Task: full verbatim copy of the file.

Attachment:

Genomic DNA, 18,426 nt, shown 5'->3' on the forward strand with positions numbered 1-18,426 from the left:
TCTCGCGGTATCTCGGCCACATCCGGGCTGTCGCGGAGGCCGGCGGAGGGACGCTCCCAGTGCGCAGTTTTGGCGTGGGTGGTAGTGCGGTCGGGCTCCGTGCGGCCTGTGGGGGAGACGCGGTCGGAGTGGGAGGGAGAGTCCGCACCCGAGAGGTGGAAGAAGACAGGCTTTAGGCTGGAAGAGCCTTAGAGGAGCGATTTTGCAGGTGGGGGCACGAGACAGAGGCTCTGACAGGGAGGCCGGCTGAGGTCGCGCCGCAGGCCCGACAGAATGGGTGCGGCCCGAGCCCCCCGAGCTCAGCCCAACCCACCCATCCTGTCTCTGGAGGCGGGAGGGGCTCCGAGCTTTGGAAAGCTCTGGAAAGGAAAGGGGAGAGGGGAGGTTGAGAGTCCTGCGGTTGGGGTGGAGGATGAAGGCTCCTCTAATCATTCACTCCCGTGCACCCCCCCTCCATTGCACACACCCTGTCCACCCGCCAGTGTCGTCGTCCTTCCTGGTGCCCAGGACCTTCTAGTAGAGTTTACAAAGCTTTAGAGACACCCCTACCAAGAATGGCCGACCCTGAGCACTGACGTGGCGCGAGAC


Genomic DNA, 18,426 nt, shown 5'->3' on the forward strand with positions numbered 1-18,426 from the left:
TCTCGCGGTATCTCGGCCACATCCGGGCTGTCGCGGAGGCCGGCGGAGGGACGCTCCCAGTGCGCAGTTTTGGCGTGGGTGGTAGTGCGGTCGGGCTCCGTGCGGCCTGTGGGGGAGACGCGGTCGGAGTGGGAGGGAGAGTCCGCACCCGAGAGGTGGAAGAAGACAGGCTTTAGGCTGGAAGAGCCTTAGAGGAGCGATTTTGCAGGTGGGGGCACGAGACAGAGGCTCTGACAGGGAGGCCGGCTGAGGTCGCGCCGCAGGCCCGACAGAATGGGTGCGGCCCGAGCCCCCCGAGCTCAGCCCAACCCACCCATCCTGTCTCTGGAGGCGGGAGGGGCTCCGAGCTTTGGAAAGCTCTGGAAAGGAAAGGGGAGAGGGGAGGTTGAGAGTCCTGCGGTTGGGGTGGAGGATGAAGGCTCCTCTAATCATTCACTCCCGTGCACCCCCCCTCCATTGCACACACCCTGTCCACCCGCCAGTGTCGTCGTCCTTCCTGGTGCCCAGGACCTTCTAGTAGAGTTTACAAAGCTTTAGAGACACCCCTACCAAGAATGGCCGACCCTGAGCACTGACGTGGCGCGAGAC